“I’ve had a bag from the carousel at the Salt Lake airport [City]. Luckily, I knew the people who took my bag, so it was easy to replace,” she said. “But then again, if I didn’t know those people? What if they were complete strangers and received my bag at home? Hopefully they’re good, honest people and see that I have a name and a phone number in my bag that they can call and tell me about the mistake.”
Samantha Brown has been criss-crossing the globe as a television travel presenter for 20 years. She often brings a carry-on bag with her and offers the best packing tips. First tip: Go with a hard-sided suitcase
Hand luggage capacity: Airlines can’t lose luggage you never check in. Tweedale recommends packing as light as possible and using only carry-on luggage. You’ll save time exiting the airport and have more peace of mind.
Review your credit card coverage: Before you buy additional travel insurance, Keyes suggested checking your credit card policy for travel protection.
You can get additional compensation (for what the airlines don’t cover) not only for lost bags, but also for things you might need to buy while you’re waiting for your bag.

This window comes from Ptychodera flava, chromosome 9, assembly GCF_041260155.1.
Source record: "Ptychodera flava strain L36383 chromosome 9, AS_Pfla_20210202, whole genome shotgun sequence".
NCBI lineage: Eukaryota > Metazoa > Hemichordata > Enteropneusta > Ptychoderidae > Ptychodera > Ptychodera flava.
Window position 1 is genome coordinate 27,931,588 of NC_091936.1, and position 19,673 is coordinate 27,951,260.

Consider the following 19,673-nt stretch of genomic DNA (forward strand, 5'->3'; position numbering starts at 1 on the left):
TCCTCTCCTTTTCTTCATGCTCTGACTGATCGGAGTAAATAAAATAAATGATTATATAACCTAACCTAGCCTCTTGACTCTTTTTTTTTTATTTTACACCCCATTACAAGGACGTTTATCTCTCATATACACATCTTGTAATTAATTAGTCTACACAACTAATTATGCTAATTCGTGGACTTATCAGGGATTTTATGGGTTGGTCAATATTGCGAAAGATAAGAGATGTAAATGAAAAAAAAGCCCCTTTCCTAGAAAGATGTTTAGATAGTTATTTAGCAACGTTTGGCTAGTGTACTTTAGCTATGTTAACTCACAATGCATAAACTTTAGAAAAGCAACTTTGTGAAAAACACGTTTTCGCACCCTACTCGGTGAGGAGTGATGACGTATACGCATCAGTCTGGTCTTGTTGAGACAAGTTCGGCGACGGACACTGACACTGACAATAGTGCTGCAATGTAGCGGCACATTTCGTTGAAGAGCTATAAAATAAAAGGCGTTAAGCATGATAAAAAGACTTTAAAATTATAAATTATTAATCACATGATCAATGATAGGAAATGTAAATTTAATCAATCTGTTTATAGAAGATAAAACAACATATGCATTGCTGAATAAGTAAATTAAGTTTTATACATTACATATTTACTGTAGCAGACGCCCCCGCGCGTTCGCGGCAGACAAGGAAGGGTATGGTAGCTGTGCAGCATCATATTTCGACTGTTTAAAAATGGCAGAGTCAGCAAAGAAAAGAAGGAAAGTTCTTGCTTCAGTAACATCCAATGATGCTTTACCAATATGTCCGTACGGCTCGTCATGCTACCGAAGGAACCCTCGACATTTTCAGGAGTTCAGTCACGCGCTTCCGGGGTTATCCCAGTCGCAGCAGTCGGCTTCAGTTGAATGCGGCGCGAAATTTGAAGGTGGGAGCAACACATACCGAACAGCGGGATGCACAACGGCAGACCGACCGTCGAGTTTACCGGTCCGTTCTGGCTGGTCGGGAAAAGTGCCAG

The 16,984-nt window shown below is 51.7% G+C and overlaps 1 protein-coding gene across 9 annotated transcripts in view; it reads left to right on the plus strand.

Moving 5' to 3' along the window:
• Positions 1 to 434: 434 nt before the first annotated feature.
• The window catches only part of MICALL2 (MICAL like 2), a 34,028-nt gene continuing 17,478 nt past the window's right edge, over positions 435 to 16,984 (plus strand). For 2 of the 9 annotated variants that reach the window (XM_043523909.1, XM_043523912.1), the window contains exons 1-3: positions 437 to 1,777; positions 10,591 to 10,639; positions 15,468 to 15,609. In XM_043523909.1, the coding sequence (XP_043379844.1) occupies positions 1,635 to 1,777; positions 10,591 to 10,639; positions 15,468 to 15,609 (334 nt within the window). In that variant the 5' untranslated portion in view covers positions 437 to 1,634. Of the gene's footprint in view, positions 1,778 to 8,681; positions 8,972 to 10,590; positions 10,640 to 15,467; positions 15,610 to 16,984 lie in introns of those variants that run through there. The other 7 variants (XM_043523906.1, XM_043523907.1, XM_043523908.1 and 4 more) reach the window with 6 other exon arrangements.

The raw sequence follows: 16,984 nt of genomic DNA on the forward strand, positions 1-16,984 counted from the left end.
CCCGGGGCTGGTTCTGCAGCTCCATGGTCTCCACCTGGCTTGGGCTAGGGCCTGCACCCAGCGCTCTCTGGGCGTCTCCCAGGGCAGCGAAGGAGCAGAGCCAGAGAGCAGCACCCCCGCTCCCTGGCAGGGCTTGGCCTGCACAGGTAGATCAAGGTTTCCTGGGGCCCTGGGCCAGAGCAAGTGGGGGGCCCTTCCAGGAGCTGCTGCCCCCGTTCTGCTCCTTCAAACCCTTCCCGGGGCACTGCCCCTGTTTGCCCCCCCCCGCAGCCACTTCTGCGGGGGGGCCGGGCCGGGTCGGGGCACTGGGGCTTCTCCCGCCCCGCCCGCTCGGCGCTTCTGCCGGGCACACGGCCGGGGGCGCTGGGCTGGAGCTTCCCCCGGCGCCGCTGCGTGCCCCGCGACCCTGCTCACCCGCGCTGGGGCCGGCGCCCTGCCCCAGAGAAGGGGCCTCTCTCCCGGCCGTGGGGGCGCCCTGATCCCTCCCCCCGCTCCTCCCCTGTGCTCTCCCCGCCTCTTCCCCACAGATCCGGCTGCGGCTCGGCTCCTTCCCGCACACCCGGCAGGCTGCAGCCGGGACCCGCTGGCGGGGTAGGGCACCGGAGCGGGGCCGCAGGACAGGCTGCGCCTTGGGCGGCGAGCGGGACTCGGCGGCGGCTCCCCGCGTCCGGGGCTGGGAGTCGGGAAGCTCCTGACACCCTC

At the airport before the flight
Check your bags on time: Travelers United says last-minute baggage check-ins can create a greater chance of trouble.
“Don’t push the system. The slightest delay can have serious consequences as your bag moves down the conveyor belt and is selected for security with little time to spare,” its website says.
Work with your phone’s camera again: Keyes suggested opening the suitcases and taking a picture just before handing them over.
“If your bag does go missing and you have any valuables in there… having a photo in there will really strengthen your case for compensation after the fact.”
If your luggage is delayed
Report your problem and fill out the forms at the airport: If your bags do not show up, notify the airline.
“Many times the airline staff will explain that the bag has been found, but it will be delayed until the next flight,” says Travelers United. “If you have time, wait. If not, fill out the appropriate lost baggage forms at the airport.”
Let the airline deliver your bags: If the airline can find your bags, but it takes several hours for them to arrive, make sure representatives know your location and use the airline’s delivery service, Keyes said.
Save receipts: “If you’re buying anything to live without luggage—from a new swimsuit to toothpaste—keep your receipts. You may need them to get your rewards,” advises Scott’s Cheap Flights.
If your luggage is lost
Suitcases can really pile up in a baggage claim area like this one in Hamburg, Germany. If your luggage is lost, you can get compensation.
“They have a special office of aviation enforcement where they are much more proactive in protecting consumers and trying to clamp down on airlines when they don’t give customers the kind of compensation or redress that they need to do under federal law.”
Limitations of liability: There is fine print, exceptions, and paperwork/documentation hurdles, but in the end, you can get cash for your lost bags.
They are responsible for damage to wheels, handles and straps.